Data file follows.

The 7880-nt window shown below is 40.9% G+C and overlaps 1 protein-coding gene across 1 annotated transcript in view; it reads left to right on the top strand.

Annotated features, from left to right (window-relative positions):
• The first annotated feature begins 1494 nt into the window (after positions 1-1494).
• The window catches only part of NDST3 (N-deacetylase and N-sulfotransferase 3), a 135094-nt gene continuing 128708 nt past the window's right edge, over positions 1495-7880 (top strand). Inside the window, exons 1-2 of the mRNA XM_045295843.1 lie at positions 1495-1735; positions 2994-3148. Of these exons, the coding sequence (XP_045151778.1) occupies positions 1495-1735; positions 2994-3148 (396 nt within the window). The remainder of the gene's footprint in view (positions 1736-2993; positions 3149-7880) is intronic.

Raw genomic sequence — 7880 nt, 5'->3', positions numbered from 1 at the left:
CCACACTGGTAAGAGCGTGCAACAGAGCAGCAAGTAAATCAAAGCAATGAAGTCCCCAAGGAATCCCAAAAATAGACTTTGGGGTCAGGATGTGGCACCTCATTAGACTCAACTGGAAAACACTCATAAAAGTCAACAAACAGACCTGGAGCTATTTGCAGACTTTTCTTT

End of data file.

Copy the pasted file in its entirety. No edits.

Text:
The 7880-nt window shown below is 40.9% G+C and overlaps 1 protein-coding gene across 1 annotated transcript in view; it reads left to right on the top strand.

Annotated features, from left to right (window-relative positions):
• The first annotated feature begins 1494 nt into the window (after positions 1-1494).
• The window catches only part of NDST3 (N-deacetylase and N-sulfotransferase 3), a 135094-nt gene continuing 128708 nt past the window's right edge, over positions 1495-7880 (top strand). Inside the window, exons 1-2 of the mRNA XM_045295843.1 lie at positions 1495-1735; positions 2994-3148. Of these exons, the coding sequence (XP_045151778.1) occupies positions 1495-1735; positions 2994-3148 (396 nt within the window). The remainder of the gene's footprint in view (positions 1736-2993; positions 3149-7880) is intronic.

Raw genomic sequence — 7880 nt, 5'->3', positions numbered from 1 at the left:
CCACACTGGTAAGAGCGTGCAACAGAGCAGCAAGTAAATCAAAGCAATGAAGTCCCCAAGGAATCCCAAAAATAGACTTTGGGGTCAGGATGTGGCACCTCATTAGACTCAACTGGAAAACACTCATAAAAGTCAACAAACAGACCTGGAGCTATTTGCAGACTTTTCTTT